Using Excel Formulas
Some users of the QI Macros miss the opportunity to use Excel's formulas to prepare for charting data and analysis. Here are some Excel formula tips and ways to use Excel to your advantage:
Most companies need to analyze defects in relationship to overall volume (e.g., repeat calls to a call center, repeat visits to an emergency room for the same problem, returned product, etc.) Calculating ratios in Excel can help. Although p and u control charts will show this kind of data, it's also acceptable to turn the numbers into a ratio and use an XmR (Individuals and Moving Range) chart.
Most hospitals keep track of patient falls and they report this as falls per thousand patient days. If the data looks like the following, how do you express it as a ratio?
Simply click on the cell to right of the data and enter the formula starting with an equal sign::
B2 is number of falls
C2 is number of patient days
C2/1000 yields the number of thousand patient days.
Putting the formula in parenthesis tells Excel to do this first, then divide it into B2, otherwise the answer would be incorrect.
This formula could also have been written as:
Then, simply move the mouse over the lower right corner of the cell containing the formula (look for the cursor to change to a plus shape) and double click. Excel will copy the formula down to the last non-blank cell.
Then just select the labels in column A, hold the ctrl key, and select the ratios in column D to draw an XmR chart using the control chart wizard.
Text Formulas For Excel
Let's use Excel's functions to split a cell containing a first and last name into two cells. Simply, click on the cell next to the full name and insert a text function. It took me a while to find this function (MID):
I often find it's easiest to start with a simple formula and then enhance it to do what I want. In this case, let's select just the first name of the first person by putting A2, 1, and 5 as the parameters to the function. The MID function will select "Wayne" from the name in cell A2.
Of course, this only works for the first person. It won't work for the next one. So, we'll want to set the length to be up to the first blank. There are two functions that search for strings inside other strings (FIND, SEARCH). Let's use SEARCH. Rather than try to build this into the existing formula directly, I often use a different cell so that I can see the result. In this case I'm telling Excel to find a blank (" ") in A2 starting at position 1, giving the answer, 6:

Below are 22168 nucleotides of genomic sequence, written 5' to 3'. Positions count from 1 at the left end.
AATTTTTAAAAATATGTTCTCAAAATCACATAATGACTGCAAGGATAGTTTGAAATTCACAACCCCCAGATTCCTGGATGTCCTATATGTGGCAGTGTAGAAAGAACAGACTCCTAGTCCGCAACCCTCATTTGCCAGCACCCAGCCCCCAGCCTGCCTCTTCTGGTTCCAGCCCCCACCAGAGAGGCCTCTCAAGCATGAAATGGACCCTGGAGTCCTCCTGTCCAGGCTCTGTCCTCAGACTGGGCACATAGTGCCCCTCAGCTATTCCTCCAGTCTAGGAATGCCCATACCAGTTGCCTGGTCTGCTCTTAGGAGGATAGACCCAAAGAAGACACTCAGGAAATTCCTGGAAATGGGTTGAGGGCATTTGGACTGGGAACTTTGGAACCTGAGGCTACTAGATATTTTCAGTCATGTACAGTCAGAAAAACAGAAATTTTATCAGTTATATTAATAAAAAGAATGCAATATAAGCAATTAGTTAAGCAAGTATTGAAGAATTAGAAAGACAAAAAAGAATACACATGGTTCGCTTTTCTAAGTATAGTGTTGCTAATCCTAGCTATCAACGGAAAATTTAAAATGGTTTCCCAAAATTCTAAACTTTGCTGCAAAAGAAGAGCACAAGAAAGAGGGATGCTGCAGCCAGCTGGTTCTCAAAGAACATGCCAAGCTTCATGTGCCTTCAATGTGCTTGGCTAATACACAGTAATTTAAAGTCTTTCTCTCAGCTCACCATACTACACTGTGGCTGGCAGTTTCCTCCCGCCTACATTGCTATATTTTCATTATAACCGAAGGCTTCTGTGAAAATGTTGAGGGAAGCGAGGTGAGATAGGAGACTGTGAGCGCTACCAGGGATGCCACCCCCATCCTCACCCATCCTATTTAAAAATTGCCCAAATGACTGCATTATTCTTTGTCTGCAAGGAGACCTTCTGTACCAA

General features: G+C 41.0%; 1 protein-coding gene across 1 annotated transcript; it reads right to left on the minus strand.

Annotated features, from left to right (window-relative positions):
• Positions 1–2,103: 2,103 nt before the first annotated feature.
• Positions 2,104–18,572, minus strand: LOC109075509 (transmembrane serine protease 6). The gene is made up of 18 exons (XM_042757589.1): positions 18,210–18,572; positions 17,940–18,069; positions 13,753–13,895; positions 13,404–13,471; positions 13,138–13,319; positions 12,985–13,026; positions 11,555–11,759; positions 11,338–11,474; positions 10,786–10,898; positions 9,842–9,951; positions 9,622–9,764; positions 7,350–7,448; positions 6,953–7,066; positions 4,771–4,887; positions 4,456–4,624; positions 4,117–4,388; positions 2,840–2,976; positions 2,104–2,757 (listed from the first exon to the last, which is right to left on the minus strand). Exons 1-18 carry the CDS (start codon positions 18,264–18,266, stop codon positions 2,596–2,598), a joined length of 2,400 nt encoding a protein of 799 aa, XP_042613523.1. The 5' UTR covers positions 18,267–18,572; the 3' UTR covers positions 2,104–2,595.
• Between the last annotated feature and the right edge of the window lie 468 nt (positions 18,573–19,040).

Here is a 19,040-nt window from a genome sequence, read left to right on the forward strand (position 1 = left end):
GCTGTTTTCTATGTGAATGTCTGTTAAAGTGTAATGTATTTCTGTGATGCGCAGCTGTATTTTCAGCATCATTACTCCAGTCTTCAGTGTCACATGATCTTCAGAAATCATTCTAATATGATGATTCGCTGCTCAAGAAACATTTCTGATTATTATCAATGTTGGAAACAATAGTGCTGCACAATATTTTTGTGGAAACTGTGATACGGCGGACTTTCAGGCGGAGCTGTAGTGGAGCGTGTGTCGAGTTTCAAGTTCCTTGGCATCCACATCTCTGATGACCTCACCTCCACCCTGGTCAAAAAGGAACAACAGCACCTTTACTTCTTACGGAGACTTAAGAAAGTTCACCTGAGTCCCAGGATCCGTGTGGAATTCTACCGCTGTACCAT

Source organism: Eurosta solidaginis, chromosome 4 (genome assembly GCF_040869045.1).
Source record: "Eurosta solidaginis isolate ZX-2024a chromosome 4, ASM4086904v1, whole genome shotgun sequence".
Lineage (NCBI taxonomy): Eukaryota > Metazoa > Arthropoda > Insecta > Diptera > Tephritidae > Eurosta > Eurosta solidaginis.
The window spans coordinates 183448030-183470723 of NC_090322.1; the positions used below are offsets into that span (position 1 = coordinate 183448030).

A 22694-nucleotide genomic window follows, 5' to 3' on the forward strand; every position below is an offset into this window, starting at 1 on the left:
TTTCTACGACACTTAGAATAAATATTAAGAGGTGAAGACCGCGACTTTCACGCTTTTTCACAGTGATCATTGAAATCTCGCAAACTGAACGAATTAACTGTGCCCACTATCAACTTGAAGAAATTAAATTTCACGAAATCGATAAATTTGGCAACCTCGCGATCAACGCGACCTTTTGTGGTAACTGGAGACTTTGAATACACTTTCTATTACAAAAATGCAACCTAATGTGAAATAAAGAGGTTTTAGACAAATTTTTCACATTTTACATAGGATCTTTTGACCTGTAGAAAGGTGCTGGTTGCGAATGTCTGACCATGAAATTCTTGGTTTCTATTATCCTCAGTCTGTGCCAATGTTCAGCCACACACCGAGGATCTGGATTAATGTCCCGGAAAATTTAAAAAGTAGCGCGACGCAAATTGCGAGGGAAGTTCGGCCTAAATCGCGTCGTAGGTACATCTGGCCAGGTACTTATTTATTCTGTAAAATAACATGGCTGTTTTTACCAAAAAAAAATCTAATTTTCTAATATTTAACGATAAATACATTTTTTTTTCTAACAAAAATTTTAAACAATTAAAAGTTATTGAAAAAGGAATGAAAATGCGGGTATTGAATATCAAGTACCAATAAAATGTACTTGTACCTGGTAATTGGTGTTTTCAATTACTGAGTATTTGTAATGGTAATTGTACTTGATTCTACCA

Six is one greater than the five I need, so I'll have to subtract one from the result. Now I just copy the SEARCH formula from cell D2 and insert it into the MID formula where the "5" used to be:
If I copy and paste the formula for the other names, we get the first name for each person. Excel will show the formula in fx:
The formula for the last name is similar, except that we use the SEARCH+1 as the starting point and use the LEN function for maximum length of the name:
Now, we've effectively split the first and last name out of the full name.
Time and Date Formulas for Excel
Time or Date data is another format that people can tweak to their needs.
If you want to know the difference between two times (e.g., a start and end time), simply input a formula to subtract one from the other (B2-A2 = elapsed time):
Then, if you want to convert the time or date format into minutes, you will need a formula that converts days, minutes and seconds into a single value. There are 1440 minutes in a day and 60 per hour. DAY, HOUR and MINUTE convert dates or times into a count you can multiply and add to get the result you want:
What if we want to convert times or dates into hours? The formula is very similar:
This gives us the elapsed time in various formats that can be easily graphed using the QI Macros:
Logic Formulas for Excel
Sometimes we need some IF-THEN-ELSE logic. Recently, a client was trying to figure out how to evaluate a report to show Pass/Fail so that it could be counted with a PivotTable. To do this, we had to add some formulas. In this case, a certain value "X" had to be between two values. The first formula evaluates if Prod1's X value is less than 0.05 and puts the word "Pass" or "Fail" in the Cell:
Of course, this formula won't work for all of the products in the report which have other specification limits:
So, we had to expand the formula to check the product name and choose the right limits:
The Pass/Fail results can now be counted easily with a PivotTable.
If you don't know what function to use, Excel can show you the way. Simply select an empty cell and click on Insert-Function (Excel 2000-2003 left; Excel 2007-2010 right):
Excel will show you the functions available:
Here's My Point
Sometimes data has to be manipulated to provide the right starting point for analysis. Sometimes you need a simple mathematical formula, sometimes text, sometimes IF-THEN-ELSE logic. Regardless, sometimes you will need a basic grasp of Excel formulas and functions to make your life easier.
Have fun exploring Excel's functions. If you're struggling with how to get the data in a format you want, send me an email with your data and your problem. I can't do all of your work for you, but I can be a short cut to get you started